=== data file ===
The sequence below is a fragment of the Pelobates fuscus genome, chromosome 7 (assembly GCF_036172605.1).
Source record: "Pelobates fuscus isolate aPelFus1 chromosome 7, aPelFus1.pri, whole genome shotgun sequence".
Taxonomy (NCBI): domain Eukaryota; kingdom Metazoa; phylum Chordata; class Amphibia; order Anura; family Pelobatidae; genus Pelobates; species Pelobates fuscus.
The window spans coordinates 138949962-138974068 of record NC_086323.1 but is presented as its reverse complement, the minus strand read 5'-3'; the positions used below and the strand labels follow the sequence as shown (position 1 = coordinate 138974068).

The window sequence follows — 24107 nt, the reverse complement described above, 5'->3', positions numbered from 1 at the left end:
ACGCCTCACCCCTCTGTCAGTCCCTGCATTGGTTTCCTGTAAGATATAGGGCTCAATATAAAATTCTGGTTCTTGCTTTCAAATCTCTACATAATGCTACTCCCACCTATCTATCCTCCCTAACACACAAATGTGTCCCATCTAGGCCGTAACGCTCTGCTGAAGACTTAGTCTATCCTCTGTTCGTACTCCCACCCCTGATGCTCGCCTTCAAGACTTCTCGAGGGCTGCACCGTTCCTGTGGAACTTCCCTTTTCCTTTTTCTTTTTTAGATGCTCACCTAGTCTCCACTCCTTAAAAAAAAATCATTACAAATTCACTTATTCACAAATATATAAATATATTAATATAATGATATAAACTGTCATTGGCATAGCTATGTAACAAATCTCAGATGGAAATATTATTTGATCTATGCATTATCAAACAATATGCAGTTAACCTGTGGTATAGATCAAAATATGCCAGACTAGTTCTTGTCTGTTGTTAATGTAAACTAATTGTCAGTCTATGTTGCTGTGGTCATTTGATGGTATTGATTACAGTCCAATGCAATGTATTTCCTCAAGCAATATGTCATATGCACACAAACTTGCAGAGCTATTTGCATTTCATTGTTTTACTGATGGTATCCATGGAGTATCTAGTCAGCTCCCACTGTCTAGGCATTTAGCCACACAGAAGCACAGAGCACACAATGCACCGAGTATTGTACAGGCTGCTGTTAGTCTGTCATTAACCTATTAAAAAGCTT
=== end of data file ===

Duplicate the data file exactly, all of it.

The sequence below is a fragment of the Pelobates fuscus genome, chromosome 7 (assembly GCF_036172605.1).
Source record: "Pelobates fuscus isolate aPelFus1 chromosome 7, aPelFus1.pri, whole genome shotgun sequence".
Taxonomy (NCBI): domain Eukaryota; kingdom Metazoa; phylum Chordata; class Amphibia; order Anura; family Pelobatidae; genus Pelobates; species Pelobates fuscus.
The window spans coordinates 138949962-138974068 of record NC_086323.1 but is presented as its reverse complement, the minus strand read 5'-3'; the positions used below and the strand labels follow the sequence as shown (position 1 = coordinate 138974068).

The window sequence follows — 24107 nt, the reverse complement described above, 5'->3', positions numbered from 1 at the left end:
ACGCCTCACCCCTCTGTCAGTCCCTGCATTGGTTTCCTGTAAGATATAGGGCTCAATATAAAATTCTGGTTCTTGCTTTCAAATCTCTACATAATGCTACTCCCACCTATCTATCCTCCCTAACACACAAATGTGTCCCATCTAGGCCGTAACGCTCTGCTGAAGACTTAGTCTATCCTCTGTTCGTACTCCCACCCCTGATGCTCGCCTTCAAGACTTCTCGAGGGCTGCACCGTTCCTGTGGAACTTCCCTTTTCCTTTTTCTTTTTTAGATGCTCACCTAGTCTCCACTCCTTAAAAAAAAATCATTACAAATTCACTTATTCACAAATATATAAATATATTAATATAATGATATAAACTGTCATTGGCATAGCTATGTAACAAATCTCAGATGGAAATATTATTTGATCTATGCATTATCAAACAATATGCAGTTAACCTGTGGTATAGATCAAAATATGCCAGACTAGTTCTTGTCTGTTGTTAATGTAAACTAATTGTCAGTCTATGTTGCTGTGGTCATTTGATGGTATTGATTACAGTCCAATGCAATGTATTTCCTCAAGCAATATGTCATATGCACACAAACTTGCAGAGCTATTTGCATTTCATTGTTTTACTGATGGTATCCATGGAGTATCTAGTCAGCTCCCACTGTCTAGGCATTTAGCCACACAGAAGCACAGAGCACACAATGCACCGAGTATTGTACAGGCTGCTGTTAGTCTGTCATTAACCTATTAAAAAGCTT